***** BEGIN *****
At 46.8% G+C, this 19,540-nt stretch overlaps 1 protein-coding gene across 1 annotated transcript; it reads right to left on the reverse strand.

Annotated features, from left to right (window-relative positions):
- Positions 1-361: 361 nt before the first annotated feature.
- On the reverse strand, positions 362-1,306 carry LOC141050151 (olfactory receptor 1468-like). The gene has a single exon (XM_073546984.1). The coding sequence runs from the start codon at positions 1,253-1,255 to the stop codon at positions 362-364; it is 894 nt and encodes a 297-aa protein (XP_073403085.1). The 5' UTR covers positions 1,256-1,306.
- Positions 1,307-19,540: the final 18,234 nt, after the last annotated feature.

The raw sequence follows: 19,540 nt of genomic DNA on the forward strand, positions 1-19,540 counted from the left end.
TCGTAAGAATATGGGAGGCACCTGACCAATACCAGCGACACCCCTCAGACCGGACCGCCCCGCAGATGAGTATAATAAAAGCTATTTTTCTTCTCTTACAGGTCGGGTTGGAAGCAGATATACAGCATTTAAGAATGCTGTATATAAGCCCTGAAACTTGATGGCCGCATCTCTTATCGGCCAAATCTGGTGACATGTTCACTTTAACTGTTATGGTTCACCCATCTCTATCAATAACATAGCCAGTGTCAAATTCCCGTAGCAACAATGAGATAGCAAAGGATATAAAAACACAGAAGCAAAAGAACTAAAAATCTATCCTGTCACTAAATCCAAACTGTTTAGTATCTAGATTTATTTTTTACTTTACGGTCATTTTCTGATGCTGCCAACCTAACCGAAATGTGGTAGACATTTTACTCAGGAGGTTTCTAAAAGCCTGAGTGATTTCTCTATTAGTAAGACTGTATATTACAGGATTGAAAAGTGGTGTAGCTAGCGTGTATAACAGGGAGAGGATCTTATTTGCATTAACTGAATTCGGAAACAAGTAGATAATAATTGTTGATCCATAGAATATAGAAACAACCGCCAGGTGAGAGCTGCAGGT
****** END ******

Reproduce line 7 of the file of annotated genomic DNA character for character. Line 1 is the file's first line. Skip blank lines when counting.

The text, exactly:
TCGTAAGAATATGGGAGGCACCTGACCAATACCAGCGACACCCCTCAGACCGGACCGCCCCGCAGATGAGTATAATAAAAGCTATTTTTCTTCTCTTACAGGTCGGGTTGGAAGCAGATATACAGCATTTAAGAATGCTGTATATAAGCCCTGAAACTTGATGGCCGCATCTCTTATCGGCCAAATCTGGTGACATGTTCACTTTAACTGTTATGGTTCACCCATCTCTATCAATAACATAGCCAGTGTCAAATTCCCGTAGCAACAATGAGATAGCAAAGGATATAAAAACACAGAAGCAAAAGAACTAAAAATCTATCCTGTCACTAAATCCAAACTGTTTAGTATCTAGATTTATTTTTTACTTTACGGTCATTTTCTGATGCTGCCAACCTAACCGAAATGTGGTAGACATTTTACTCAGGAGGTTTCTAAAAGCCTGAGTGATTTCTCTATTAGTAAGACTGTATATTACAGGATTGAAAAGTGGTGTAGCTAGCGTGTATAACAGGGAGAGGATCTTATTTGCATTAACTGAATTCGGAAACAAGTAGATAATAATTGTTGATCCATAGAATATAGAAACAACCGCCAGGTGAGAGCTGCAGGT